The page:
Sanded grout is frequently used in tile installations to provide filling and secure joints between floor tiles, wall tiles, and a wide range of other types.

It is a type of tile grout with fine sand particles included in its composition to provide outstanding durability and performance.

The integrated sand gives sanded grout higher strength and enables wider joint applications up to 1/2 inch.

It also resists cracking and damage from traffic better than other grout options, making sanded grout for floor tiles especially well-suited.

What is Sanded Grout

It refers to a type of tile grout that contains fine sand particles. The sand gives the grout abrasion resistance and improved strength compared to unsanded grout mixes.

It is typically used for filling joints that are wider than 1/8 inch between tiles. The sand particles allow the grout to resist shrinkage when drying in these wider gaps.


The main purpose of sanded grout products is to provide durable, long-lasting joint filling between tile installations.

The sand particles act as an aggregate material, reinforcing the grout and minimizing cracks from forming as it cures.

Using sanded grout is especially important for floor tile joints wider than 1/8 inch.


Properly mixing sanded grout requires adding clean water according to the manufacturer’s recommendations, typically done with a paddle mixing blade.

Carefully control water amounts to avoid weakening the grout from excess water. Allow the mixed grout to slake for 5-10 minutes before applying.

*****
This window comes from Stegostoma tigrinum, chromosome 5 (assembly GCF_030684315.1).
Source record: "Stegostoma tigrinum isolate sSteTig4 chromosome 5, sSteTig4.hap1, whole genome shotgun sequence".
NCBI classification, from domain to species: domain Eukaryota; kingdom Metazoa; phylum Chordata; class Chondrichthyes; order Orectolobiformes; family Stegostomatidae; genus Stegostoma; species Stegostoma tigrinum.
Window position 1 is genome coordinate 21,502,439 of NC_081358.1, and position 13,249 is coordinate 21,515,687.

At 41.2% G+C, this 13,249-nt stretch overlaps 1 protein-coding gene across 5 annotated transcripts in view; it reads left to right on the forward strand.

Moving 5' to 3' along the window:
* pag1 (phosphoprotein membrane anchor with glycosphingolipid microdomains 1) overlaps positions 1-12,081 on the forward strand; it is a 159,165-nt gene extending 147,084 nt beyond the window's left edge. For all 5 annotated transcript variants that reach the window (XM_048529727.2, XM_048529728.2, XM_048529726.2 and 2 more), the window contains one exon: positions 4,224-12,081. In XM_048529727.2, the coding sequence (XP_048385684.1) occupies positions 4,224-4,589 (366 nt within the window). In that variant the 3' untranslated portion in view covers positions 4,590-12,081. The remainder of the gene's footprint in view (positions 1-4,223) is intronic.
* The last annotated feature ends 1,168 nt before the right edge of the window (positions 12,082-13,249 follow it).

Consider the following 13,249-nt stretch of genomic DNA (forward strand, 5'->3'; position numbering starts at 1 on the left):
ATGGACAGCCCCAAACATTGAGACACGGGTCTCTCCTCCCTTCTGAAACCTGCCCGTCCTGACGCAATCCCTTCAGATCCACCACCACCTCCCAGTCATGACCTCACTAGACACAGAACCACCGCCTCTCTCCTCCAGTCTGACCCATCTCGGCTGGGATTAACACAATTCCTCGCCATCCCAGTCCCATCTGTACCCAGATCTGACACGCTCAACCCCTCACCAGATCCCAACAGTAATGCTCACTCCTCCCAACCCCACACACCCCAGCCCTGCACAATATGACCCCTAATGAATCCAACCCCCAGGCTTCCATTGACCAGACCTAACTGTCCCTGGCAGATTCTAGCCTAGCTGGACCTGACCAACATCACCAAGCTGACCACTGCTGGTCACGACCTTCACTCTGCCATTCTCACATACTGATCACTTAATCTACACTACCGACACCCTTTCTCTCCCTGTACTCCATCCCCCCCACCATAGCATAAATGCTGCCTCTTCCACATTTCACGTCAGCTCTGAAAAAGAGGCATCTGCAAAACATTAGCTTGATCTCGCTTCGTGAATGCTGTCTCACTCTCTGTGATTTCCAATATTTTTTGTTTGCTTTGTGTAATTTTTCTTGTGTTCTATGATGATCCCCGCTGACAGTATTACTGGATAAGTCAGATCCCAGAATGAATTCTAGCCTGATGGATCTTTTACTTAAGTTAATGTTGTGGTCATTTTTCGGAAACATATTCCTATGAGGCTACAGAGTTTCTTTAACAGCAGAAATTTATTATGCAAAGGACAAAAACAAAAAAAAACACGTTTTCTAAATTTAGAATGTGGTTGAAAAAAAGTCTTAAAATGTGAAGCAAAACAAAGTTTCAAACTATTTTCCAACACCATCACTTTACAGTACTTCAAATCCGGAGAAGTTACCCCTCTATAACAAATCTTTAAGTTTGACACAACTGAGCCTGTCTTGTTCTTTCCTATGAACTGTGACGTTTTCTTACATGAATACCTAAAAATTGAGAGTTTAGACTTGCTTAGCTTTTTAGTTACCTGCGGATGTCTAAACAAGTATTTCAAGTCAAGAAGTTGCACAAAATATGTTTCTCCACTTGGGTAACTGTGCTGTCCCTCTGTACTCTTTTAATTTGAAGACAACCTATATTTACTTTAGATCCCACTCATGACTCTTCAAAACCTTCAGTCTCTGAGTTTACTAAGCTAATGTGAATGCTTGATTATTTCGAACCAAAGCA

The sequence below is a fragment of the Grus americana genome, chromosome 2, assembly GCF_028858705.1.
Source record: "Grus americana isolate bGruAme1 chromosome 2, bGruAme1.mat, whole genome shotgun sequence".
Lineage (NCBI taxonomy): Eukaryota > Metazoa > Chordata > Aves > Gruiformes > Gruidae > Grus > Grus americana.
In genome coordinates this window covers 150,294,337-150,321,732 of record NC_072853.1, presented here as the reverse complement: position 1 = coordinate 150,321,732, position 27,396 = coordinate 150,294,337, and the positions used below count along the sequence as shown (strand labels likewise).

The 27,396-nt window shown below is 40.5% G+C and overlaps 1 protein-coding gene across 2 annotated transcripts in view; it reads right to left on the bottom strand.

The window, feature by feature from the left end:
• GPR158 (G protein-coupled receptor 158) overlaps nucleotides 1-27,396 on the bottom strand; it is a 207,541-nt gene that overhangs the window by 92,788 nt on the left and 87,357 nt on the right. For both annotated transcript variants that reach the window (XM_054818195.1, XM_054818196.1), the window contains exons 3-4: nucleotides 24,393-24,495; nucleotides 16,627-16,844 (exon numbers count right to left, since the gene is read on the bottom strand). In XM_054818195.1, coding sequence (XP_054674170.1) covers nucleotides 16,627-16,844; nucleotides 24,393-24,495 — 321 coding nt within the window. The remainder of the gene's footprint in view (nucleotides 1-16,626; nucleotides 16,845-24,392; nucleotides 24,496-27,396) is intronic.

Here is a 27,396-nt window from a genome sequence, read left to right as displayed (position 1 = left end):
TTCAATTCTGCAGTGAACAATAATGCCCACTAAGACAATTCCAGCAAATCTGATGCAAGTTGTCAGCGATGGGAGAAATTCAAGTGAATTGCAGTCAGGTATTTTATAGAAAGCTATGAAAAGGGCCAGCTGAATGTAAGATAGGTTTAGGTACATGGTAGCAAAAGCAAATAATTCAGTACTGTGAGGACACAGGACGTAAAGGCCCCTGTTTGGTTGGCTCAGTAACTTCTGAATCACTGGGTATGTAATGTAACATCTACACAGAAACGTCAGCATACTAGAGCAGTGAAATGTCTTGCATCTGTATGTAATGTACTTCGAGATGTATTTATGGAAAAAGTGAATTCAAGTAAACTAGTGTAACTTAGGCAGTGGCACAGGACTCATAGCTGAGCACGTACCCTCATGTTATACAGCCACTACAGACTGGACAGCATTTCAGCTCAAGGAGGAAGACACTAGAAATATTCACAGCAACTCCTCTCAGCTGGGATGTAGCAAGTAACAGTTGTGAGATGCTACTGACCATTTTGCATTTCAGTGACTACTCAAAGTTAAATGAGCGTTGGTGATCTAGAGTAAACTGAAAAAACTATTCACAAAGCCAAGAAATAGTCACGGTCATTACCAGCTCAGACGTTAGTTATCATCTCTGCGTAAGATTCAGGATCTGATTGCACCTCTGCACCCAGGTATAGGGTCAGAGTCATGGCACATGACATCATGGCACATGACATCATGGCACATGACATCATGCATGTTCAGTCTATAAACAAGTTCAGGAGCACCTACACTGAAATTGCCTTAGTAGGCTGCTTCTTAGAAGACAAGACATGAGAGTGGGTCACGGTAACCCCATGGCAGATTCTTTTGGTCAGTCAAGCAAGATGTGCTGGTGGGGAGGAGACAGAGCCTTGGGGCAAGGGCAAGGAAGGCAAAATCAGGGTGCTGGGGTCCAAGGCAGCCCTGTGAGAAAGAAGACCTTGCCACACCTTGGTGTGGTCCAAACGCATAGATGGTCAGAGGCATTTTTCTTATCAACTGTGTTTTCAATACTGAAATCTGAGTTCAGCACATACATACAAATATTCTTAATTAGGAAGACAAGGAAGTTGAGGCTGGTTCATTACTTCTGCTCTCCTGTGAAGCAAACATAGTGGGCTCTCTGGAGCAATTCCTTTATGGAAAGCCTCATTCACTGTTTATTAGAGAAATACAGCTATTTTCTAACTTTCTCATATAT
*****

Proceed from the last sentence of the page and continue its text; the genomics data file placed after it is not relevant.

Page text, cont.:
Grout Calculator

Here are some key points about a sanded grout calculator:

  • A helpful online tool to estimate the quantity of sanded grout needed for a tile installation project
  • Inputs required include the total square footage of the tiles, the width of the tile joints, and thickness of the tiles
  • Calculates approximately how many pounds or bags of premixed sanded grout to purchase

Why to Use a Grout Calculator

  • Takes the guesswork out of buying enough grout for the job
  • Helps avoid buying excess grout which leads to waste and added cost
  • Especially useful for large tile jobs where grout needs can be significant

How the Calculations Work

  • It multiplies the total linear feet of all grout joints by the width and depth to find total volume
  • The volume amount is then converted to weight/bags using the density of sanded grout
  • Some calculators offer options for joint width and tile thickness

Benefits of Properly Estimating Grout

  • Allows you to premix the right amount for efficient application
  • Minimizes unused hardened grout that has to be thrown out
  • Can budget the project more accurately knowing grout material needs

Using a handy grout calculator removes the hassle of trying to estimate required quantities.

It provides reliable figures so you can confidently purchase enough grout for successful, cost-effective tiling results.

Sanded Grout vs. Unsanded Grout

Both grouts have distinct pros and cons. Here are 5 major ways they differ:

  1. Sand Particles

This grout gets its name from containing fine sand particles, while unsanded has none. This gives sanded better durability.

  1. Best Joint Widths

Use sanded grout for wider joints over 1/8 inch—its sand resists cracking. Unsanded is only for narrow grout lines under 1/8 inch.